Part 13: Status Brazil in 1911We've got 25 years remaining: roughly a quarter of the game's timeframe. How are things looking for our country at this late-game date?
We are once again a great power, and safely entrenched in 7th place for the time being. Our sphere of influence has expanded once again, and our new modern navy is bolstering our military score enough to help maintain our power status.
Our total score ranks us roughly the same as The Russian Empire with a few hundred points worth of breathing room between the 8th place great power and secondary powers. It's safe to assume that we'll fluctuate between 6th and 7th in overall ranking for a while, but the total rankings of stronger great powers get exceptionally high further up the list and so I don't see a quick path to the top for us.
Industry and Economy
The nature of our industry hasn't changed much since last time, though it has grown in size. Mostly we produce consumer goods, with some seasonal success with small arms factories, and an inexplicably successful artillery industry. I wanted to show off our very profitable luxury furniture factories here. These are the biggest moneymakers among all of our factories.
The costs of maintaining a modern navy and a large, well-equipped standing army are large. Access to coal is a problem for us, and our battleships need it for maintenance. I'm looking to replace our battleships with the even more powerful dreadnoughts as soon as possible. Those actually use fuel rather than coal, and the market for fuel seems much more accessible right now. We're also at the point where I am ready to turn our education slider down to about 50% for the rest of the game. Our literacy is around 95% and we're a technologically advanced nation. There's no need for us to promote clergy growth so heavily at this point.
My recent focus on warfare prompted me to catch up with our army and navy technologies. Previously those trees were lacking, but now we have one of the most modern militaries in the world. There really isn't a particular area where I can say that we're far behind in. My next priorities are to finish research into naval technologies, then to squeeze the last few points of input and output efficiency for our factories out of the commerce tab. Filling out the 'psychology' tree isn't really the worst thing to do, but for some reason I've particularly neglected it in this game. It raises the 'starting experience level' of our troops, and allows them to replenish more quickly after suffering losses.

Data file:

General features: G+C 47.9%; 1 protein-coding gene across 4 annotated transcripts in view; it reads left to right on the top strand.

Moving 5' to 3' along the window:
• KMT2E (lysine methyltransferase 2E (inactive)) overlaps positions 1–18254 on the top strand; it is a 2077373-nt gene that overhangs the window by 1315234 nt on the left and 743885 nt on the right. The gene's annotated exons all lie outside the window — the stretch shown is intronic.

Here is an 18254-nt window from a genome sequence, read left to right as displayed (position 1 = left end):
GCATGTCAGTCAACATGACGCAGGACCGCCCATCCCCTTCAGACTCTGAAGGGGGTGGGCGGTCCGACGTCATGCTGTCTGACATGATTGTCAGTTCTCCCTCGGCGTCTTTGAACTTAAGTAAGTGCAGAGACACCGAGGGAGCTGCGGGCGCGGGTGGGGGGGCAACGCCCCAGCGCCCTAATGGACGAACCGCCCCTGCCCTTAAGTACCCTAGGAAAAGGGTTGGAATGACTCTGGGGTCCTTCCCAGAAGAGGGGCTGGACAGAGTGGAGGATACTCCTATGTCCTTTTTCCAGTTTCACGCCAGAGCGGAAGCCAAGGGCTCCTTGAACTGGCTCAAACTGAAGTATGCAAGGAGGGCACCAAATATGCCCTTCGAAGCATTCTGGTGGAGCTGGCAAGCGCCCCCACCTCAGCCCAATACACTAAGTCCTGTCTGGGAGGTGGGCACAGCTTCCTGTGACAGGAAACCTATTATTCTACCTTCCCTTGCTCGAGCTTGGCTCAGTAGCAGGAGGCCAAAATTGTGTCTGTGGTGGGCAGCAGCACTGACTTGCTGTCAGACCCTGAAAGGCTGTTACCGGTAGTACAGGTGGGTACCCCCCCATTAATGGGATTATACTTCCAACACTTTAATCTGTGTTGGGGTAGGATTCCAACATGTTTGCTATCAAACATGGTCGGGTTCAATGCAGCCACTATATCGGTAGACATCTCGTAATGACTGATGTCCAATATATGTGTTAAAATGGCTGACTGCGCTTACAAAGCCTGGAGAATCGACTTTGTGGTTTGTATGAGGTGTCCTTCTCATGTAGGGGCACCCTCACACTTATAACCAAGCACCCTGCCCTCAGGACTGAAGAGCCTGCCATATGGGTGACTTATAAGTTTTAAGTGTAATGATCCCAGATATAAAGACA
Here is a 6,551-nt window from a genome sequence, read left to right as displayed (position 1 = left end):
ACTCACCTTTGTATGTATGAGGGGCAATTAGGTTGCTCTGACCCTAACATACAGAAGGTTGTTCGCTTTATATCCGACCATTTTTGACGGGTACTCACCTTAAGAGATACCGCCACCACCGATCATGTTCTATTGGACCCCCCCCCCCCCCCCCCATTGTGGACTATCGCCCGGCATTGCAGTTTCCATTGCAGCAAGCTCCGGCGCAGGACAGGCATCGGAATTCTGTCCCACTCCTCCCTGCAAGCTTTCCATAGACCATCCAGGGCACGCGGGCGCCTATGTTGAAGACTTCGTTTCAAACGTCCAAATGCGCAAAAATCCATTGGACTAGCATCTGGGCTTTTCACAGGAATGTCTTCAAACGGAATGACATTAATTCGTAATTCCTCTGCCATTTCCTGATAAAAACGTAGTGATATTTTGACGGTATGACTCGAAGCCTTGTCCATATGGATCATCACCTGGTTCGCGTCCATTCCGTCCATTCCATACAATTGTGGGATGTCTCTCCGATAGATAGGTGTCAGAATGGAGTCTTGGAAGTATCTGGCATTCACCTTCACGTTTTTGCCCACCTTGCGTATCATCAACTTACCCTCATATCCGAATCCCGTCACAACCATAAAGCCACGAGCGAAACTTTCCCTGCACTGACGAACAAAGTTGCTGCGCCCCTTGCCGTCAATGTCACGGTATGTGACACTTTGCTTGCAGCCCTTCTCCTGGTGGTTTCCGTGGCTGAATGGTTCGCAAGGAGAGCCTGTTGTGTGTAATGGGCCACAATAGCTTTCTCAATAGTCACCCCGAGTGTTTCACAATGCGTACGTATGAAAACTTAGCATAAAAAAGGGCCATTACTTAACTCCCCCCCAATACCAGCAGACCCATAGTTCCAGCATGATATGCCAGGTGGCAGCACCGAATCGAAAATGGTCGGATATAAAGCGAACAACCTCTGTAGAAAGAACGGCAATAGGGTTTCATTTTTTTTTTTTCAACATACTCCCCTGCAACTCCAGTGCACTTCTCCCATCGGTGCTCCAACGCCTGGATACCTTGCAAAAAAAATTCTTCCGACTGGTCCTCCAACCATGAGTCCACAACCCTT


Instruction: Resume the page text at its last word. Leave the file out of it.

Politics and People
There continues to be a large shift towards socialism in our population. Many social reforms have been passed by this point, and in order to keep our people as happy as possible I just enact whichever reform has the most support in the movements tab whenever given the opportunity.
We've had both Communist and Fascist parties become active in our country over the past decade, but the influence of each group is minimal. Much like Reactionaries are the radical form of Conservatives and Anarcho-Liberals are the radical form of Liberals, Communists are treated as the radical form of Socialists. Fascists are a bit different in that they aren't a radical version of another party, they are just out there on their own. Fascists basically attract really angry, confused people with a particular mix of ideologies who would otherwise be a member of another radicalized party.
The state of São Paulo continues to grow rapidly, becoming our highest population state. Our capital province of Rio de Janeiro remains the single most populous province, though. The workforce demographics show that over 20% of our nation is employed by factories now, including craftsmen and clerks.
Germany has grown considerably, taking Alsace-Lorraine from France, Slovakia from Austria-Hungary, and Poland from The Russian Empire. France continues to hold onto it's acquisition of Catalonia as well. It's likely that this scenario will result in another Great War sooner rather than later.
China's emergence as a great power is worth noting, as well. They've taken many of their former sub-state regions by force, creating a massive unified state. As their technology and industry grows, they'll become much more powerful. Japan's status as a great power and its holdings in Indonesia and mainland China means that a conflict between these two nations is inevitable at some point, too. If this conflict draws the interest of great powers in Europe, then there could be another Great War rooted in territorial disputes between China and Japan.